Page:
"Non-commissioned officers are the core of [the US] military," said Lewis. "They've been around a long time. That's why we're way better than the Russians, who still have conscripts."
It's that professionalism at the core of the US military that makes America a different kind of world power. The US prefers accuracy over destructive capability.
"We love accuracy," Lewis said — the US's ideal nuke is "a tiny little nuclear weapon we'll fly right through the window and blow up the building." Meanwhile, the Russians would rather put 10 warheads on the building and level the whole city, civilians and all.
"You see it in Syria — that's how they show it off," Lewis said of Russia's air campaign in Syria, where Moscow has been accused of using cluster bombs and incendiary munitions, and of indiscriminately bombing hospitals and refugee camps. This kind of careless and brutal attitude is a defining trait of Russia's military.
For instance, Russia's leaked Status-6 nuclear "doomsday" weapon, a "robotic mini-submarine" that can make 100 knots with a range of 6,200 miles, is a nuclear-armed dirty bomb. The bomb would not only nuke, but also turn the waters around a harbor radioactive for years to come. The US never even considers this kind of devastation, and it doesn't want to.
Russia's nuclear ambitions, as shown in its nuclear arms, are "deeply, deeply, deeply immoral," Lewis said.
"That's why [Americans are] the good guys."
Lewis said the US really can't defend against Russia's most advanced, diabolical nuclear weapons, as "the problem is just that the math never works."
A Russian nuclear ICBM would blast into orbit, turn around, and break into individual reentry vehicles, which would drive toward their individual targets at Mach 23. The US simply can't afford or design a system that would destroy 10 nuclear warheads traveling at that mind-bending speed toward the US.
The US has "never scaled a missile defense to the size of a Russian attack. It sounds like a really great idea on paper, but when you're looking at 1,000 warheads…" he said, trailing off.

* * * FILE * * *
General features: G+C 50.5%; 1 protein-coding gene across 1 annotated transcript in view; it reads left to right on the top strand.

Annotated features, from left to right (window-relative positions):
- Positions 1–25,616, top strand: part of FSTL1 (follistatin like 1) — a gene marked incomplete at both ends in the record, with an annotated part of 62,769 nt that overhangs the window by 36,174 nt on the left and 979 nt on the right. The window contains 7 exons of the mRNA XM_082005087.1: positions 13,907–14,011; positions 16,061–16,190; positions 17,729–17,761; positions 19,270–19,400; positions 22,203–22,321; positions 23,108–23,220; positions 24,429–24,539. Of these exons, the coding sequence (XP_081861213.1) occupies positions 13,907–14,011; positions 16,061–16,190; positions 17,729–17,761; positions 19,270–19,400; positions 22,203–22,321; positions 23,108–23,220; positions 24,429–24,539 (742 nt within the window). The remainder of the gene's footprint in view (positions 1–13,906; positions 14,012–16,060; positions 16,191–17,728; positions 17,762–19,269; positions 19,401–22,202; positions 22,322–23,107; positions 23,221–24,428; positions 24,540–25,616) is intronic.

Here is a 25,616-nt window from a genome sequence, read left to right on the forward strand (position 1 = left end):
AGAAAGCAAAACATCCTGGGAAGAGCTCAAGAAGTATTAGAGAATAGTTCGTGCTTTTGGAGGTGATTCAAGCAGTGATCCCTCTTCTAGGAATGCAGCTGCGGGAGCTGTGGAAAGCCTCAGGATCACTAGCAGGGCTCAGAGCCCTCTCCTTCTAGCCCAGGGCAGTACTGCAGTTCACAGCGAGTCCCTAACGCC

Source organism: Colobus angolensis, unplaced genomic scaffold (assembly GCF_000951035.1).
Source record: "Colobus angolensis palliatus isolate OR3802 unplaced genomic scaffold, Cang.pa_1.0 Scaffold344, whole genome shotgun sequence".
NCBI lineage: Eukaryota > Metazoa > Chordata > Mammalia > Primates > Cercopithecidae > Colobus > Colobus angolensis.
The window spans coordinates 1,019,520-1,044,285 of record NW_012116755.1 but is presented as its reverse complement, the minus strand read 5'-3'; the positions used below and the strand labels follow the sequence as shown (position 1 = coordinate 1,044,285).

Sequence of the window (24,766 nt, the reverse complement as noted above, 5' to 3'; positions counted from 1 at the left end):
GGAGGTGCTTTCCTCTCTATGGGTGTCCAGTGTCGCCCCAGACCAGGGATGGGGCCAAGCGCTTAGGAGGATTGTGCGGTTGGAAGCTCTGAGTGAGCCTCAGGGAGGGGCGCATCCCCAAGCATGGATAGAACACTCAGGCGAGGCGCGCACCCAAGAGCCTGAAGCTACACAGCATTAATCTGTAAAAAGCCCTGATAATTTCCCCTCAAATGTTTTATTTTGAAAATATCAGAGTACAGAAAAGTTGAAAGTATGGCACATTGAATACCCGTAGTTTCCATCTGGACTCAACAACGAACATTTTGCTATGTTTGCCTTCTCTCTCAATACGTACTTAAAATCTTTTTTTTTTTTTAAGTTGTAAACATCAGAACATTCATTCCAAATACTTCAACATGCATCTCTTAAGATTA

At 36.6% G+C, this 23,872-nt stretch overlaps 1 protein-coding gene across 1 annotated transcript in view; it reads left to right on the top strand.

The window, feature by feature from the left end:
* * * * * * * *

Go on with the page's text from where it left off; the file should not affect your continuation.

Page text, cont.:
Another possible solution would be to destroy the missiles before they exit the atmosphere, but that means shooting them down over Russia, which presents its own problems.
Another would be to destroy the missiles from satellites in space, but according to Lewis, the US would have to increase its satellite launches twelvefold before it had enough space assets to protect the country.
Instead of spending years and trillions of dollars — and escalating an arms race — the US relies on a doctrine known as mutually assured destruction, or MAD.
Lewis said that in the days of John F. Kennedy, the US puzzled over how to size its nuclear arsenal. The Kennedy administration decided to build enough nukes to destroy the Soviet Union if necessary. The administration named the doctrine "assured destruction," but critics pointed out that nuclear salvos would be traveling both ways, so the more apt name, intended as an insult to Kennedy's policy, was "mutually assured destruction."
"There was no real theory of victory," said Lewis.
Russian President Vladimir Putin once said Russia could destroy the US in "half an hour or less" using its overblown doomsday devices. But the fact is that US Minuteman III rockets that would vaporize the Kremlin seconds later.
The US finds it most stabilizing to have a nuclear triad, or three varieties of nuclear weapons available at any time. Submarines, land-based silos, and bomber planes all hold nuclear missiles. No attack from Russia could simultaneously neutralize all three. Nothing could stop the US from retaliating, and nothing would.
The US's nuclear weapons are not doomsday devices that would almost certainly initiate the apocalypse.
Precise, professionally maintained, responsibly kept nuclear arms provide the US with a credible deterrent without needlessly endangering billions of lives.